Here American troops are pictured arriving on the island of Iowa Jima in 1945.

A Middle Schooler’s Mission 

Hunter traveled to Mobile, Alabama, to interview Bell in his home. During their conversation, Bell told Hunter about his final minutes aboard the Indianapolis. He showed Hunter his Purple Heart, a special military award given to those wounded in combat. Bell also gave Hunter a list of the 154 survivors who were still alive, and Hunter began writing to them.

The response was beyond anything Hunter could have imagined. The survivors, most of whom were in their 70s and 80s, sent Hunter photographs and letters. They wrote about friends they’d lost. They described the long days and nights wondering if rescue would ever come. Some spoke for the first time in decades about what they had gone through.

But as the stories poured in, a larger story began to take shape. The survivors described McVay as a leader, a man of honor and integrity, someone they respected. They said that he had been unfairly blamed for what happened to them on that tragic night so long ago.

With their words echoing in his ears, Hunter realized that his project would be about a lot more than winning the history fair. His project would be a quest to restore a good man’s name.

To change history.

Hunter traveled to Mobile, Alabama, to interview Bell in his home. During their conversation, Bell told Hunter about his final minutes on the Indianapolis. He showed Hunter his Purple Heart, which is a special military award given to those hurt in combat. Bell also gave Hunter a list of survivors who were still alive. There were 154 of them. Hunter began writing to them.

The response was beyond anything Hunter could have imagined. The survivors, most of whom were in their 70s and 80s, sent Hunter photographs and letters. They wrote about friends they’d lost. They described the long days and nights wondering if rescue would ever come. Some spoke for the first time in decades about what they had gone through.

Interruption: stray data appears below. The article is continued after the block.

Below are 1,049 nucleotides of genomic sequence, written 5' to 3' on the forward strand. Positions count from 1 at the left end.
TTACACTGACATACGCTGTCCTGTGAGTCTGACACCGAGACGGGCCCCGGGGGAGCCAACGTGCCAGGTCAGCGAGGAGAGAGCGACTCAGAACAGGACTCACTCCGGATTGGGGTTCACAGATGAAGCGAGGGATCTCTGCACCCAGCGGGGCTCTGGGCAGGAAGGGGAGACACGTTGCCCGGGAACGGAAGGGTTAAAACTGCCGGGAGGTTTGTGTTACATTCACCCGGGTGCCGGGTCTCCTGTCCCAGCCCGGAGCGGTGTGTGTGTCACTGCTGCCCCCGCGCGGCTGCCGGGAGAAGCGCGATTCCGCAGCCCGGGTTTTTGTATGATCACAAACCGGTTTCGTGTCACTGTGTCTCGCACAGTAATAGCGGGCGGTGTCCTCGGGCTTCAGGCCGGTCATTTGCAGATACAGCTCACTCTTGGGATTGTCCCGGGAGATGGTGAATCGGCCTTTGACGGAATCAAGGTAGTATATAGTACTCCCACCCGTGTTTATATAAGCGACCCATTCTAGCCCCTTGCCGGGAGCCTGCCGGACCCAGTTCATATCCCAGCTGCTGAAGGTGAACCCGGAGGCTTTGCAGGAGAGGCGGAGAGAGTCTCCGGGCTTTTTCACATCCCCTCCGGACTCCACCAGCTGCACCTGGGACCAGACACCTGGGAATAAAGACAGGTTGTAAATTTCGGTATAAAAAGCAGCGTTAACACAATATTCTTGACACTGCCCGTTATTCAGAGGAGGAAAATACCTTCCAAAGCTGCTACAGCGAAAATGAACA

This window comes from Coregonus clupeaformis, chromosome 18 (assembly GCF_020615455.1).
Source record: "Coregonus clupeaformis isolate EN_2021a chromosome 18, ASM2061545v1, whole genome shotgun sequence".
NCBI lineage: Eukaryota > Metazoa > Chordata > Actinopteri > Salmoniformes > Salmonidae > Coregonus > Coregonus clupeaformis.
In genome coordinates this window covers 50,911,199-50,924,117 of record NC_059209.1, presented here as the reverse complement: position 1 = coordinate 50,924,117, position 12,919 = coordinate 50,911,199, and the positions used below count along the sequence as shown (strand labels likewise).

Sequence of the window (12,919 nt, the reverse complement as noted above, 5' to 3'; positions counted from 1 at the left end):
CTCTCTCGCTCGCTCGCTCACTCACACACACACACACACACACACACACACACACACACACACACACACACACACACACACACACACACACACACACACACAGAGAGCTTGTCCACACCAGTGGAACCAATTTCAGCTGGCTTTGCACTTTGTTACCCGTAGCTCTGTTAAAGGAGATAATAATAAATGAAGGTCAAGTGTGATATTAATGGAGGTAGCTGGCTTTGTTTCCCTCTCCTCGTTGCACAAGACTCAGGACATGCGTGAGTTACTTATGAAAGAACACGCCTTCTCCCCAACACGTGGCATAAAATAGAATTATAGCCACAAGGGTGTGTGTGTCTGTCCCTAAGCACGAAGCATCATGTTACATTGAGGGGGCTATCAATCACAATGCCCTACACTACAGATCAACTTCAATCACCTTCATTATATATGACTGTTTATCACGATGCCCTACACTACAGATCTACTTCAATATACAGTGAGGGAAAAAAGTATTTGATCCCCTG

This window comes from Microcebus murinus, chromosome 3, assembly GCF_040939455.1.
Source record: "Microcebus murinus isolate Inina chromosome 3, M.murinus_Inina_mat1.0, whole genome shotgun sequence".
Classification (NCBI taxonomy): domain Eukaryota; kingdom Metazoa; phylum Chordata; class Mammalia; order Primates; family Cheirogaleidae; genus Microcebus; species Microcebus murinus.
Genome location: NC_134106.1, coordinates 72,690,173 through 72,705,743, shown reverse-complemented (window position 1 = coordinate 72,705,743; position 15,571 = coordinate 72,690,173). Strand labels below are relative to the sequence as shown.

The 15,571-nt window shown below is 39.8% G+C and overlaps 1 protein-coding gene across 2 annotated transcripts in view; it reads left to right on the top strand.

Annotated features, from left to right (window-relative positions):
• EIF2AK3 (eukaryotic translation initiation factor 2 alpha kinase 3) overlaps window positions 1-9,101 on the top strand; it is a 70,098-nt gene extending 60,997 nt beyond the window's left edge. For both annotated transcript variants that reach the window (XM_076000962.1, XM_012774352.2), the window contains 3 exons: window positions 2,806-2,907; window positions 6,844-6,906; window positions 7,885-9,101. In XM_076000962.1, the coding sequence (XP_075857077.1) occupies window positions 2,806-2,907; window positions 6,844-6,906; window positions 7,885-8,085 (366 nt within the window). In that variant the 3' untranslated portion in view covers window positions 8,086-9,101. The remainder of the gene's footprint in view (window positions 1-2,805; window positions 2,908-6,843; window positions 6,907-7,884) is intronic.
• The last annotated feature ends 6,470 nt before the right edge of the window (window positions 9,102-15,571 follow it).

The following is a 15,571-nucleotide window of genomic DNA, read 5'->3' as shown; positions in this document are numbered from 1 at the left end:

But as the stories poured in, a larger story began to take shape. The survivors described McVay as a leader. A man of honor and integrity. A man they respected. They said that McVay had been unfairly blamed for what happened to them on that tragic night so long ago.

After hearing these stories, Hunter realized that his project would be about a lot more than winning the history fair. His project would be a mission to restore a good man’s name.

Courtesy of Hunter Scott

Hunter’s display board for his history fair project

What Really Happened?

The tragedy of the Indianapolis, as Hunter would learn, could not be blamed on one man. It was the result of a series of missteps, oversights, and bad luck.

For example, before Captain McVay set sail, he asked for an escort ship, for protection, but was told an escort wasn’t necessary. By then, most of the war activity was far from where the Indianapolis would be sailing. And on the day of sinking, McVay had ordered the Indianapolis to travel at half speed to conserve fuel, a common practice at the time.

What Captain McVay didn’t know was that at least four enemy submarines were in the area. In fact, only days earlier, one had sunk another U.S. ship. But this crucial information was never given to him.

If he had known, might McVay have increased the ship’s speed? Hunter wondered. Might he have changed the route? Might he have insisted on an escort?

Even worse, no one noticed when the Indianapolis did not arrive at its destination—an island in the Philippines called Leyte. As hundreds of men fought for their lives in the water, no one even realized they were missing. In fact, they were discovered by accident, when a pilot happened to spot an oil slick on the water—spilled fuel from the ship.

Bell and many other survivors told Hunter the courtmartial was a sham. Key information had been left out. The captain of the Japanese submarine, Mochitsura Hashimoto, was brought in to testify; he would later say his words had been mistranslated in a way that made McVay seem guilty of causing the disaster. And yet, Hashimoto insisted, the ship was doomed the moment it appeared in his submarine’s scopes.

As for whether McVay should have zigzagged the ship, that too was questionable. The effectiveness of zigzagging was debated. You could quite easily zigzag to avoid one torpedo and sail into another. What’s more, as far as McVay knew, the route was relatively safe. He had no reason to zigzag.

“[The court-martial] was the worst thing the Navy could have done,” Bell told Hunter. “It dishonored the captain and the crew.”

For decades, the survivors had been trying to exonerate their captain—without success. They were frustrated and angry. During the war, more than 300 captains lost their ships. Only McVay was court-martialed.

Could a middle schooler make the world listen at last?

Hunter eventually learned that the tragedy of the Indianapolis could not be blamed on one man. It was the result of a series of mistakes, oversights, and bad luck.

For example, before Captain McVay set sail, he asked for an escort ship for protection. But he was told this wasn’t necessary. By then, most of the war activity was far from where the Indianapolis would be sailing. And on the day of sinking, McVay had ordered the Indianapolis to travel at half speed to save fuel. This was a common practice at the time.